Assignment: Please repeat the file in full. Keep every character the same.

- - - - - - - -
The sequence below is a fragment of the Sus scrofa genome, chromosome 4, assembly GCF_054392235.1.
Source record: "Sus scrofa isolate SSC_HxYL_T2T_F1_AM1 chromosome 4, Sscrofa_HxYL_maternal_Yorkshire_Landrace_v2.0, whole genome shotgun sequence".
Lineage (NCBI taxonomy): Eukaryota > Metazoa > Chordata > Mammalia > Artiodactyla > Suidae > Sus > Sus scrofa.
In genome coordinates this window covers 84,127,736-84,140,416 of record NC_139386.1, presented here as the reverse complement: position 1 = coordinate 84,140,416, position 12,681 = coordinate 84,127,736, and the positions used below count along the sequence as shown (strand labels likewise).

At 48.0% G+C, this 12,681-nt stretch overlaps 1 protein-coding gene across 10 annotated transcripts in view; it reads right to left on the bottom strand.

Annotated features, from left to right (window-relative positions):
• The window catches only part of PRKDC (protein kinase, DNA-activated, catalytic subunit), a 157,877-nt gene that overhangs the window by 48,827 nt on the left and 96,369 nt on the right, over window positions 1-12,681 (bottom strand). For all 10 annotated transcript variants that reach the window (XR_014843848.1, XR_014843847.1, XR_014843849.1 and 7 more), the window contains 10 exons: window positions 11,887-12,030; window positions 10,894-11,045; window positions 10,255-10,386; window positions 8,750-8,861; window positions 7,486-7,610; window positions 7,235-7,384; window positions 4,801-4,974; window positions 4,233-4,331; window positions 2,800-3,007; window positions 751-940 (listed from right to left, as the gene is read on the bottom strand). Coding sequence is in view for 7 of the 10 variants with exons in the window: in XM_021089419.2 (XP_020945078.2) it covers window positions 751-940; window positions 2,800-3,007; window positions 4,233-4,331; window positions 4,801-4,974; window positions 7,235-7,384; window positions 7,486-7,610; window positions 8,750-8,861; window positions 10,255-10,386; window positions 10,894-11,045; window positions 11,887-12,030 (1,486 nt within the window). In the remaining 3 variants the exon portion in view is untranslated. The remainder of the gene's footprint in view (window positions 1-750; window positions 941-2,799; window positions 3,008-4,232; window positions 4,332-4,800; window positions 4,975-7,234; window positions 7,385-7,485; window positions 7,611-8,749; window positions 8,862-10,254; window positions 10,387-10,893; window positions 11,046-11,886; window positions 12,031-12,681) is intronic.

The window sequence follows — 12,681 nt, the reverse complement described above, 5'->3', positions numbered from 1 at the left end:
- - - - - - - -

The sequence below is a fragment of the Sus scrofa genome, chromosome 4, assembly GCF_054392235.1.
Source record: "Sus scrofa isolate SSC_HxYL_T2T_F1_AM1 chromosome 4, Sscrofa_HxYL_maternal_Yorkshire_Landrace_v2.0, whole genome shotgun sequence".
Lineage (NCBI taxonomy): Eukaryota > Metazoa > Chordata > Mammalia > Artiodactyla > Suidae > Sus > Sus scrofa.
In genome coordinates this window covers 84,127,736-84,140,416 of record NC_139386.1, presented here as the reverse complement: position 1 = coordinate 84,140,416, position 12,681 = coordinate 84,127,736, and the positions used below count along the sequence as shown (strand labels likewise).

At 48.0% G+C, this 12,681-nt stretch overlaps 1 protein-coding gene across 10 annotated transcripts in view; it reads right to left on the bottom strand.

Annotated features, from left to right (window-relative positions):
• The window catches only part of PRKDC (protein kinase, DNA-activated, catalytic subunit), a 157,877-nt gene that overhangs the window by 48,827 nt on the left and 96,369 nt on the right, over window positions 1-12,681 (bottom strand). For all 10 annotated transcript variants that reach the window (XR_014843848.1, XR_014843847.1, XR_014843849.1 and 7 more), the window contains 10 exons: window positions 11,887-12,030; window positions 10,894-11,045; window positions 10,255-10,386; window positions 8,750-8,861; window positions 7,486-7,610; window positions 7,235-7,384; window positions 4,801-4,974; window positions 4,233-4,331; window positions 2,800-3,007; window positions 751-940 (listed from right to left, as the gene is read on the bottom strand). Coding sequence is in view for 7 of the 10 variants with exons in the window: in XM_021089419.2 (XP_020945078.2) it covers window positions 751-940; window positions 2,800-3,007; window positions 4,233-4,331; window positions 4,801-4,974; window positions 7,235-7,384; window positions 7,486-7,610; window positions 8,750-8,861; window positions 10,255-10,386; window positions 10,894-11,045; window positions 11,887-12,030 (1,486 nt within the window). In the remaining 3 variants the exon portion in view is untranslated. The remainder of the gene's footprint in view (window positions 1-750; window positions 941-2,799; window positions 3,008-4,232; window positions 4,332-4,800; window positions 4,975-7,234; window positions 7,385-7,485; window positions 7,611-8,749; window positions 8,862-10,254; window positions 10,387-10,893; window positions 11,046-11,886; window positions 12,031-12,681) is intronic.

The window sequence follows — 12,681 nt, the reverse complement described above, 5'->3', positions numbered from 1 at the left end: